As AI escalates the weaponization of data from biometrics, identity documents, payment history and reputation scores, privacy advocates are finding ways to fight the monitoring, commoditization and monetization of individuals.
States are now actively seeking to legislate what the U.S. federal government has not, that is the rights of U.S. citizens to know what data is being collected, how it’s being used, how to take possession of it, delete it, and opt out of it being shared or sold.
These are the protections afforded by the California Consumer Privacy Act (CCPA) taking effect January 1 and many large companies have already begun to update their privacy policies and notify consumers of their data rights.
New York State Senator Kevin Thomas, Chair of the Consumer Protection Committee and author of the New York Privacy Act, has introduced legislation that is far broader than the CCPA and makes all data-collecting entities that do business in New York data fiduciaries who must attain “express and documented consent” from consumers before using, processing, transferring, selling or sharing their data. In essence, requiring consumers to opt in, not opt out of permissions.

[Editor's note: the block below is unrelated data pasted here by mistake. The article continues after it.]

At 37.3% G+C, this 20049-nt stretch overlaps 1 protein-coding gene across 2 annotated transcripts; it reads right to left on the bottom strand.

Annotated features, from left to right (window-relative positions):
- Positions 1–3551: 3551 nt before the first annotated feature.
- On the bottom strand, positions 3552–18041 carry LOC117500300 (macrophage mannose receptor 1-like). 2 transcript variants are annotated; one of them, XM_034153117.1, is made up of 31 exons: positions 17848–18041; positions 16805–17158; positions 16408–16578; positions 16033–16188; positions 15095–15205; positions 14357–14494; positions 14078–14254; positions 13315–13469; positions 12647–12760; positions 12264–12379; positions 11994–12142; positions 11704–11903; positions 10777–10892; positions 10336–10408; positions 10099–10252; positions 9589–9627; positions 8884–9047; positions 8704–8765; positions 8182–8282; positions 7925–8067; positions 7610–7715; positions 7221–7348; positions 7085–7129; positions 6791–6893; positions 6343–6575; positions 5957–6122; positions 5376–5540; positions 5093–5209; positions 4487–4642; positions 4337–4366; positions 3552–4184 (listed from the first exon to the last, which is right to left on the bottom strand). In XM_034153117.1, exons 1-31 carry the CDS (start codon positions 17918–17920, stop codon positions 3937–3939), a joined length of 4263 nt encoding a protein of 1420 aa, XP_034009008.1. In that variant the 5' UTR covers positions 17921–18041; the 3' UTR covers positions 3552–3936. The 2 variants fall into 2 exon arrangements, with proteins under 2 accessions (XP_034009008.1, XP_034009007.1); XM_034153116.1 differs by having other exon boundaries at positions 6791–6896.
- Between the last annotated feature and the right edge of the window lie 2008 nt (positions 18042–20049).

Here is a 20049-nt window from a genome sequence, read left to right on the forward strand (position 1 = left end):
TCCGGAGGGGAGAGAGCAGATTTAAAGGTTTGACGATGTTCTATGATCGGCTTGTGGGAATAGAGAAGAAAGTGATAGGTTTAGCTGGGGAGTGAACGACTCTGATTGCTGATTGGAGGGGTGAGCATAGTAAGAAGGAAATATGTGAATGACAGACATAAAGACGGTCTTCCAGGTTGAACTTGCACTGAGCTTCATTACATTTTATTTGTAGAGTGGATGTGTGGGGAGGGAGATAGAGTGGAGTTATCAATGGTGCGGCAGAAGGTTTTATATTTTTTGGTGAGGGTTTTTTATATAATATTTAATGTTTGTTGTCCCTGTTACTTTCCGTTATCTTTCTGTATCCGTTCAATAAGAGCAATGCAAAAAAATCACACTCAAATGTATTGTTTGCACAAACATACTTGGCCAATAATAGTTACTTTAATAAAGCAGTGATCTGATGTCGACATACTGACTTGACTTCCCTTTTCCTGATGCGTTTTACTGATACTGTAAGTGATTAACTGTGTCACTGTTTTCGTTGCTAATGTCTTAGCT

I had a chance to talk with Senator Thomas about the bill, his opposition, and the recent hearing in which testimony was gathered from Great Hack stars Brittany Kaiser and David Carroll (who I recently interviewed), Internet Association’s John Olsen, securities experts, civil liberties counsel, consumer rights activists and other key figures. (Watch the hearing here.)
Read the full interview on Forbes.com.